The 40,000-Year-Old log is found underneath New Zealand’s swamp
A 45,000-year-old log discovered during excavations for a new power station could explain a mysterious global event which may have dramatically changed the Earth’s climate.
Scientists in New Zealand believe the 60-tonne log could hold the answers to the ancient Laschamp Event – where the earth’s north and south poles switched with each other 40,000 years ago.
The 60-tonne Kauri log was found nine metres beneath the surface in Ngāwhā on New Zealand’s north island in February and was handed over to local Maoris on Wednesday after a major excavation operation.
Top Energy, the company building the power station, began earthworks in 2017 and had excavated 900,000 cubic metres of the soil before stumbling across the 16-metre log.
Scientist Alan Hogg, from Waikato University, determined the tree dates back to 40,500 years ago, NZ Herald reported.
The mammoth log’s age sparked an interest in scientists studying the Laschamp Event – a ‘magnetic reversal’ where the Earth’s north and south magnetic poles switched places.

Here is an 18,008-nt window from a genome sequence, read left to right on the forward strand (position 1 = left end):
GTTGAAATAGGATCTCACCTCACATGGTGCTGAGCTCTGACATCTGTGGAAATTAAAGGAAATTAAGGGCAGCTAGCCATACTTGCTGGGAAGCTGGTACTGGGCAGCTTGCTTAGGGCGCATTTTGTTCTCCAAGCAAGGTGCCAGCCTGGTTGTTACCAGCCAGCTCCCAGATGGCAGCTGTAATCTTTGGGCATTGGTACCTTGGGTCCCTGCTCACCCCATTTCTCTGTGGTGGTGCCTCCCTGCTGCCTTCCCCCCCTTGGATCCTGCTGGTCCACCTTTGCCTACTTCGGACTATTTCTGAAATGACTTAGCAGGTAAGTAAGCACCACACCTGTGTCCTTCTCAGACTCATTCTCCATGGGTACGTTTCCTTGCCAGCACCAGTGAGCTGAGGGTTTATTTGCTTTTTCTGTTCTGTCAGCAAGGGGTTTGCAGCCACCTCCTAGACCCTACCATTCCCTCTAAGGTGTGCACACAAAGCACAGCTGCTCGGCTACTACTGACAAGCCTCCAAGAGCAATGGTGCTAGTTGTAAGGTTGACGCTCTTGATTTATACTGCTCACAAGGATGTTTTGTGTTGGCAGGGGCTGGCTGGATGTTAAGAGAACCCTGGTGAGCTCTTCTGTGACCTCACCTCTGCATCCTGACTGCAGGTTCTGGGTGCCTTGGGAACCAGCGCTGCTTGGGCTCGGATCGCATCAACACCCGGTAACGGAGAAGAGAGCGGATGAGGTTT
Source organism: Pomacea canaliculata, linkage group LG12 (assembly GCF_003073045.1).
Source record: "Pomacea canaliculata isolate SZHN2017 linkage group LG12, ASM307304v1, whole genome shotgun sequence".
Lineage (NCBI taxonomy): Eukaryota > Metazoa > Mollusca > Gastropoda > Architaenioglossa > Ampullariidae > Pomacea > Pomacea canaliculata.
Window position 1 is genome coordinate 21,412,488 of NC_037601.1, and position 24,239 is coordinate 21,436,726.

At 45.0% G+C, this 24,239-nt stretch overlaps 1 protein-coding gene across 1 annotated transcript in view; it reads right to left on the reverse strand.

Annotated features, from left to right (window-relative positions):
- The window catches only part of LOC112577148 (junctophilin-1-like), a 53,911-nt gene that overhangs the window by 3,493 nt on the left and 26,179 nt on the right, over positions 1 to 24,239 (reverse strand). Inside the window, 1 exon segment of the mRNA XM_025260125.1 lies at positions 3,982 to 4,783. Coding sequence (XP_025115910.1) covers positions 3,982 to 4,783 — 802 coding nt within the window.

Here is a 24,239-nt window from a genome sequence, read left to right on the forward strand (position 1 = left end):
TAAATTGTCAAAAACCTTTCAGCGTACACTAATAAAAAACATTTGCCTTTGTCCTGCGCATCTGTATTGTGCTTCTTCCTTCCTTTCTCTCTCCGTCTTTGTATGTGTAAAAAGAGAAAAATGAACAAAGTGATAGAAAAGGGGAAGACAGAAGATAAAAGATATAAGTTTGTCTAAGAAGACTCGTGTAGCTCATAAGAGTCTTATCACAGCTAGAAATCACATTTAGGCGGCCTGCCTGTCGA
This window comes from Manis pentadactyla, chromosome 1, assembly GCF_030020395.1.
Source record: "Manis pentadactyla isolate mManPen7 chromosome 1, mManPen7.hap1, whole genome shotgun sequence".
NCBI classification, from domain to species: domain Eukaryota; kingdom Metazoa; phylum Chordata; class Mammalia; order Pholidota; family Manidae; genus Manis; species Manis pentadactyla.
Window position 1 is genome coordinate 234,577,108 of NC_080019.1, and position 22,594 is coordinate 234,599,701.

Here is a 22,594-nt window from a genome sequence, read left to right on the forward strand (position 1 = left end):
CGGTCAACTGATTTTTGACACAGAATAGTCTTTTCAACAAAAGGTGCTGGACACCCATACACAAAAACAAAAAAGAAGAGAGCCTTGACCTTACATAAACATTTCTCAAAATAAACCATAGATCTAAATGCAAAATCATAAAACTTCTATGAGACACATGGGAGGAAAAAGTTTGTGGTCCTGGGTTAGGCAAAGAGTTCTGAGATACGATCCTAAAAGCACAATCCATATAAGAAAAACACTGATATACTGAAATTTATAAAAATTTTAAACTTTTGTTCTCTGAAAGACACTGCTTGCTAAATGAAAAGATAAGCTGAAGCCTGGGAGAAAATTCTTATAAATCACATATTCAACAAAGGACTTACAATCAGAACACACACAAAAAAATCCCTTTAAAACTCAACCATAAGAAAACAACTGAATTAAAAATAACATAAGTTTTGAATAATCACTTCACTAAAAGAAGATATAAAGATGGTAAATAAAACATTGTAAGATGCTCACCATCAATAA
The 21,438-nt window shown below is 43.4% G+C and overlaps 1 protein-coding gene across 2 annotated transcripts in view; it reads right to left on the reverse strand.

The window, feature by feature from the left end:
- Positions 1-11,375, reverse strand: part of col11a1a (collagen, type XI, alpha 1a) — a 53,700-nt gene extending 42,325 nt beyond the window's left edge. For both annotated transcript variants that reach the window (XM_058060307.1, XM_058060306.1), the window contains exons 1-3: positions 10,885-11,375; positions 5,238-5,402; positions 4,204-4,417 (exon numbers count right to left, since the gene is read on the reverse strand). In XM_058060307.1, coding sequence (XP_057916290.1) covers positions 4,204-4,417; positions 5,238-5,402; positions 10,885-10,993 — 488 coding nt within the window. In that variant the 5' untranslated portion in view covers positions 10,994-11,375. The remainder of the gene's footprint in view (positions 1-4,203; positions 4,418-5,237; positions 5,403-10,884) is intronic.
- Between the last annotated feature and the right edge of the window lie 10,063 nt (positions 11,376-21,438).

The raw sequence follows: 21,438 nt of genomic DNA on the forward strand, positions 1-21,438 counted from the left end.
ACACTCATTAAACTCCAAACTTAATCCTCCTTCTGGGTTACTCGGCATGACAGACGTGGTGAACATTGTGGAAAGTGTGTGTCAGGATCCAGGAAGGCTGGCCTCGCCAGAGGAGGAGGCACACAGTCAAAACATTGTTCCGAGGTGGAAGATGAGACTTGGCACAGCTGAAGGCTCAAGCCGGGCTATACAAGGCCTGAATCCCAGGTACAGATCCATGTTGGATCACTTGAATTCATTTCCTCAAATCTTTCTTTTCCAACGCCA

It was not known exactly when the reversal occurred but it was thought to have been about 41,000 years ago.
Scientists hope that studying the level of radioactive carbon in the tree’s rings would allow them to determine when the reversal occurred and for how long.
Kiwi scientists believe the magnetic reversals — and the accompanying drop in the Earth’s magnetic field strength, which allowed more solar radiation to reach the Earth’s surface — could have a major effect on climate.
‘This tree is critical, we’ve never found one of this age before,’ Mr Hogg says finding the tree was a stroke of luck which will play a huge role in future research.
Going by its size the tree was likely to have been 1500-2000 years old when it died, Mr Hogg said.
The 16-metre log was transported to nearby Ngāwhā Marae (sacred place) on Wednesday, where a ceremony was held to welcome the ancient tree to the hapū’s care (a division of Maoris).
Ngāwhā Trustees committee chairman Richard Woodman said it was a ‘fantastic acknowledgement’ from Shaw that the tree was being returned to its rightful owners rather than gifted.
Transporting the tree was a major operation, with sections of about 1.5m long needing to be cut off either end so it could be moved, with the stump alone weighing 28 tonnes.
The three sections were lifted by two 130-tonne cranes, then taken by truck five kilometres down the highway, with the whole operation taking four hours.